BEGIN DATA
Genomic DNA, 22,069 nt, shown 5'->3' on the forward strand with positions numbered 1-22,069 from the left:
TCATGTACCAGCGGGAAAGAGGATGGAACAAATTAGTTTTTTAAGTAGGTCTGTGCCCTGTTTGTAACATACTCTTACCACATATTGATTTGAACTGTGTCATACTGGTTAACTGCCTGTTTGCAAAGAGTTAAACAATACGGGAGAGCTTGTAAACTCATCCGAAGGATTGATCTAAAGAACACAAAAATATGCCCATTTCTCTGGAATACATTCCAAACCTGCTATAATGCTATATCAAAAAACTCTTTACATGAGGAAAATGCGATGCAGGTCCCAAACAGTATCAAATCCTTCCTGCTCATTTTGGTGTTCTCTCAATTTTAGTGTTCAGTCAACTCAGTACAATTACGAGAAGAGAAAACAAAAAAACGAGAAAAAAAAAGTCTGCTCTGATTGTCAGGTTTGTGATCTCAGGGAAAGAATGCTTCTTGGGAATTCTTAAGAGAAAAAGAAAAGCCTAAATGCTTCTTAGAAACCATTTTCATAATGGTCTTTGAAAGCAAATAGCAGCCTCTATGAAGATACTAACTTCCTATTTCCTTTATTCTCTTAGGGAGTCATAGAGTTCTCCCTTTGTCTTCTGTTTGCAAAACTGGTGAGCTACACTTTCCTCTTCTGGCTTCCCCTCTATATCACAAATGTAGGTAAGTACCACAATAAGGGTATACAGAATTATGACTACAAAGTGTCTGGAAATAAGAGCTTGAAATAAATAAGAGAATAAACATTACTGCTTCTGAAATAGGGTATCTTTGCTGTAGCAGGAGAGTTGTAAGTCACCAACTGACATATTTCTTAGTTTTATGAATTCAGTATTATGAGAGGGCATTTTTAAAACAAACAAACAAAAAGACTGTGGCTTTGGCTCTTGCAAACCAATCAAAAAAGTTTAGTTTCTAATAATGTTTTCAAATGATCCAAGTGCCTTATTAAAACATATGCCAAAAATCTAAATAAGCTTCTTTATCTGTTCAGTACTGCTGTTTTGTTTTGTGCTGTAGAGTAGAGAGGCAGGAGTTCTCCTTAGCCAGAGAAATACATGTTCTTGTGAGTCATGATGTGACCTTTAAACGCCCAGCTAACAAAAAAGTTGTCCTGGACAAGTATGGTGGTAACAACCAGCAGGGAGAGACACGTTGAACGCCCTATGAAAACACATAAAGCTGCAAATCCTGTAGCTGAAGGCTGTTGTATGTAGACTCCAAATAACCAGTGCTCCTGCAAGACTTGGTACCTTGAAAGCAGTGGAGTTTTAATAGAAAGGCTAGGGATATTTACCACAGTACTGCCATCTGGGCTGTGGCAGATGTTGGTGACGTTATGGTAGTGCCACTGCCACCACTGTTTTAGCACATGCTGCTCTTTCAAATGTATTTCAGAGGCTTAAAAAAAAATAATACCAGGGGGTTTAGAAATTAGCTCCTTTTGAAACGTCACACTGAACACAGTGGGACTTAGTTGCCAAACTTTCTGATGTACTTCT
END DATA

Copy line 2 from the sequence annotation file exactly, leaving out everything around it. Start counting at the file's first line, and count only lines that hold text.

TCATGTACCAGCGGGAAAGAGGATGGAACAAATTAGTTTTTTAAGTAGGTCTGTGCCCTGTTTGTAACATACTCTTACCACATATTGATTTGAACTGTGTCATACTGGTTAACTGCCTGTTTGCAAAGAGTTAAACAATACGGGAGAGCTTGTAAACTCATCCGAAGGATTGATCTAAAGAACACAAAAATATGCCCATTTCTCTGGAATACATTCCAAACCTGCTATAATGCTATATCAAAAAACTCTTTACATGAGGAAAATGCGATGCAGGTCCCAAACAGTATCAAATCCTTCCTGCTCATTTTGGTGTTCTCTCAATTTTAGTGTTCAGTCAACTCAGTACAATTACGAGAAGAGAAAACAAAAAAACGAGAAAAAAAAAGTCTGCTCTGATTGTCAGGTTTGTGATCTCAGGGAAAGAATGCTTCTTGGGAATTCTTAAGAGAAAAAGAAAAGCCTAAATGCTTCTTAGAAACCATTTTCATAATGGTCTTTGAAAGCAAATAGCAGCCTCTATGAAGATACTAACTTCCTATTTCCTTTATTCTCTTAGGGAGTCATAGAGTTCTCCCTTTGTCTTCTGTTTGCAAAACTGGTGAGCTACACTTTCCTCTTCTGGCTTCCCCTCTATATCACAAATGTAGGTAAGTACCACAATAAGGGTATACAGAATTATGACTACAAAGTGTCTGGAAATAAGAGCTTGAAATAAATAAGAGAATAAACATTACTGCTTCTGAAATAGGGTATCTTTGCTGTAGCAGGAGAGTTGTAAGTCACCAACTGACATATTTCTTAGTTTTATGAATTCAGTATTATGAGAGGGCATTTTTAAAACAAACAAACAAAAAGACTGTGGCTTTGGCTCTTGCAAACCAATCAAAAAAGTTTAGTTTCTAATAATGTTTTCAAATGATCCAAGTGCCTTATTAAAACATATGCCAAAAATCTAAATAAGCTTCTTTATCTGTTCAGTACTGCTGTTTTGTTTTGTGCTGTAGAGTAGAGAGGCAGGAGTTCTCCTTAGCCAGAGAAATACATGTTCTTGTGAGTCATGATGTGACCTTTAAACGCCCAGCTAACAAAAAAGTTGTCCTGGACAAGTATGGTGGTAACAACCAGCAGGGAGAGACACGTTGAACGCCCTATGAAAACACATAAAGCTGCAAATCCTGTAGCTGAAGGCTGTTGTATGTAGACTCCAAATAACCAGTGCTCCTGCAAGACTTGGTACCTTGAAAGCAGTGGAGTTTTAATAGAAAGGCTAGGGATATTTACCACAGTACTGCCATCTGGGCTGTGGCAGATGTTGGTGACGTTATGGTAGTGCCACTGCCACCACTGTTTTAGCACATGCTGCTCTTTCAAATGTATTTCAGAGGCTTAAAAAAAAATAATACCAGGGGGTTTAGAAATTAGCTCCTTTTGAAACGTCACACTGAACACAGTGGGACTTAGTTGCCAAACTTTCTGATGTACTTCT